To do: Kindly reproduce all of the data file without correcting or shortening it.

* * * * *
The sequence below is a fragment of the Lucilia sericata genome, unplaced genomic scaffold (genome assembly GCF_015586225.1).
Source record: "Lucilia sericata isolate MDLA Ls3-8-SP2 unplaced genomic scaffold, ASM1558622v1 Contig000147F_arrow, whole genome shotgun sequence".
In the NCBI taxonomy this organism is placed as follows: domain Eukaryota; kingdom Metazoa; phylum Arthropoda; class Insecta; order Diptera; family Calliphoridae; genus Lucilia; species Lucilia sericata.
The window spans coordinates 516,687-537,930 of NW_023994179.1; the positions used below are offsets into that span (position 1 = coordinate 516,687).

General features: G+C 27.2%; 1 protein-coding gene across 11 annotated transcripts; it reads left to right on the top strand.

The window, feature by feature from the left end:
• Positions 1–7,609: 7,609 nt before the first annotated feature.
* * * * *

The sequence below is a fragment of the Lucilia sericata genome, unplaced genomic scaffold (genome assembly GCF_015586225.1).
Source record: "Lucilia sericata isolate MDLA Ls3-8-SP2 unplaced genomic scaffold, ASM1558622v1 Contig000147F_arrow, whole genome shotgun sequence".
In the NCBI taxonomy this organism is placed as follows: domain Eukaryota; kingdom Metazoa; phylum Arthropoda; class Insecta; order Diptera; family Calliphoridae; genus Lucilia; species Lucilia sericata.
The window spans coordinates 516,687-537,930 of NW_023994179.1; the positions used below are offsets into that span (position 1 = coordinate 516,687).

General features: G+C 27.2%; 1 protein-coding gene across 11 annotated transcripts; it reads left to right on the top strand.

The window, feature by feature from the left end:
• Positions 1–7,609: 7,609 nt before the first annotated feature.